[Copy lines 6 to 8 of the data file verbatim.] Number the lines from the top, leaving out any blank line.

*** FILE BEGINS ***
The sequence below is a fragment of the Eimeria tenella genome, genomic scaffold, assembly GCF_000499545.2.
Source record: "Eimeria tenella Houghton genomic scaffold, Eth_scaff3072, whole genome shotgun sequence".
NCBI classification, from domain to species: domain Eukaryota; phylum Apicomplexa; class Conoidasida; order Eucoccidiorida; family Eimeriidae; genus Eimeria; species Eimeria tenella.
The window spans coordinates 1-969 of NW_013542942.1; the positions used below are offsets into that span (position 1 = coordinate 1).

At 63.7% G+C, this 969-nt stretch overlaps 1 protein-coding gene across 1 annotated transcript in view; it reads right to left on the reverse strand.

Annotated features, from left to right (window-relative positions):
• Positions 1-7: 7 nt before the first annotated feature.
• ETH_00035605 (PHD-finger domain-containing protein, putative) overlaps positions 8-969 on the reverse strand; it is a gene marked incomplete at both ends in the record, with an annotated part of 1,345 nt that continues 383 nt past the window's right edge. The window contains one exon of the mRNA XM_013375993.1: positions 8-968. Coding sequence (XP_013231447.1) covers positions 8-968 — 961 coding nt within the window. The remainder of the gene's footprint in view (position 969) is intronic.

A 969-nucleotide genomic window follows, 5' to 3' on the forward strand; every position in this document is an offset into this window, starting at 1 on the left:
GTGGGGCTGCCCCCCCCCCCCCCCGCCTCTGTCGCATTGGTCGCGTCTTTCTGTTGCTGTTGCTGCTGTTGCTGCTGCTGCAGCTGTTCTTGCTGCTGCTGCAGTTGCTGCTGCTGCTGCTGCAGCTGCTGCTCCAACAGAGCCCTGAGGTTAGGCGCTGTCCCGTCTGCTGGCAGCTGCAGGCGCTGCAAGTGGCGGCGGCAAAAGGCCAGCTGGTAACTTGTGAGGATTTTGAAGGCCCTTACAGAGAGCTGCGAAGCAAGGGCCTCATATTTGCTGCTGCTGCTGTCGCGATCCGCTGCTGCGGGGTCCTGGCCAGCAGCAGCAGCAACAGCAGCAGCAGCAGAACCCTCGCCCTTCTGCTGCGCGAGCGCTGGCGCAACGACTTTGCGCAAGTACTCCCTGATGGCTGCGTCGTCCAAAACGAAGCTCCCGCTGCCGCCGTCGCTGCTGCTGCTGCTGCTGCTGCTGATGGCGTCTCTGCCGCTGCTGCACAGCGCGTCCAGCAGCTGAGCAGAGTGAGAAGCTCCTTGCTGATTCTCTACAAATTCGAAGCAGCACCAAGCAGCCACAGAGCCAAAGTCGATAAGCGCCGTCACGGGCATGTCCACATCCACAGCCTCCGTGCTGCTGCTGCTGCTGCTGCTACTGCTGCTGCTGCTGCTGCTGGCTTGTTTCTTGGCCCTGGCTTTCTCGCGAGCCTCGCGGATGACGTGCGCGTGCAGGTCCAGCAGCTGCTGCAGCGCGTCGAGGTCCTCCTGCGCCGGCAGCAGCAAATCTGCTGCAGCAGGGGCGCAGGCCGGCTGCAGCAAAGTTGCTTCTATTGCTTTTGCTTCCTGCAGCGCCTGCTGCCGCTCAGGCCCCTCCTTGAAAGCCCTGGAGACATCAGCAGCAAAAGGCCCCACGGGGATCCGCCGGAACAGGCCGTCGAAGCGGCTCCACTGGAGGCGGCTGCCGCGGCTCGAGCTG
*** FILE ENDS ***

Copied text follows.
Annotated features, from left to right (window-relative positions):
• Positions 1-7: 7 nt before the first annotated feature.
• ETH_00035605 (PHD-finger domain-containing protein, putative) overlaps positions 8-969 on the reverse strand; it is a gene marked incomplete at both ends in the record, with an annotated part of 1,345 nt that continues 383 nt past the window's right edge. The window contains one exon of the mRNA XM_013375993.1: positions 8-968. Coding sequence (XP_013231447.1) covers positions 8-968 — 961 coding nt within the window. The remainder of the gene's footprint in view (position 969) is intronic.